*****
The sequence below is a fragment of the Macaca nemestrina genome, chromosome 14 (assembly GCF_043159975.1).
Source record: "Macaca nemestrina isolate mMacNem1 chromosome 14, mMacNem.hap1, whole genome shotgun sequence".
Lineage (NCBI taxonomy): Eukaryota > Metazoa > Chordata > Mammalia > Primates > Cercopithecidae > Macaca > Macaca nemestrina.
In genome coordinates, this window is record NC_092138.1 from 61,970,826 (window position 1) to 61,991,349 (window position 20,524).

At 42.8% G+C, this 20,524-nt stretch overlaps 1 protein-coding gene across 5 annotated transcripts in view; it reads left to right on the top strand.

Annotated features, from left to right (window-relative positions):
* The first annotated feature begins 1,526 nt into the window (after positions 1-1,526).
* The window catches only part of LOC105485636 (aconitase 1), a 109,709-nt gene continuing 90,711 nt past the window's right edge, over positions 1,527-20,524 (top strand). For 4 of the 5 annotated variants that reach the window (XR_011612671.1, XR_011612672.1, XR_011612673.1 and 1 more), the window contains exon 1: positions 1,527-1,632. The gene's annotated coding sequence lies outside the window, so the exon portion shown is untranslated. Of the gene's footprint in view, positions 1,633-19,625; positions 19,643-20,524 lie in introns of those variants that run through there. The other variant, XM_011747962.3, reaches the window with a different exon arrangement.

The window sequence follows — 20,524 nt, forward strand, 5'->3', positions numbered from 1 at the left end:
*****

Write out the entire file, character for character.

The sequence below is a fragment of the Macaca nemestrina genome, chromosome 14 (assembly GCF_043159975.1).
Source record: "Macaca nemestrina isolate mMacNem1 chromosome 14, mMacNem.hap1, whole genome shotgun sequence".
Lineage (NCBI taxonomy): Eukaryota > Metazoa > Chordata > Mammalia > Primates > Cercopithecidae > Macaca > Macaca nemestrina.
In genome coordinates, this window is record NC_092138.1 from 61,970,826 (window position 1) to 61,991,349 (window position 20,524).

At 42.8% G+C, this 20,524-nt stretch overlaps 1 protein-coding gene across 5 annotated transcripts in view; it reads left to right on the top strand.

Annotated features, from left to right (window-relative positions):
* The first annotated feature begins 1,526 nt into the window (after positions 1-1,526).
* The window catches only part of LOC105485636 (aconitase 1), a 109,709-nt gene continuing 90,711 nt past the window's right edge, over positions 1,527-20,524 (top strand). For 4 of the 5 annotated variants that reach the window (XR_011612671.1, XR_011612672.1, XR_011612673.1 and 1 more), the window contains exon 1: positions 1,527-1,632. The gene's annotated coding sequence lies outside the window, so the exon portion shown is untranslated. Of the gene's footprint in view, positions 1,633-19,625; positions 19,643-20,524 lie in introns of those variants that run through there. The other variant, XM_011747962.3, reaches the window with a different exon arrangement.

The window sequence follows — 20,524 nt, forward strand, 5'->3', positions numbered from 1 at the left end: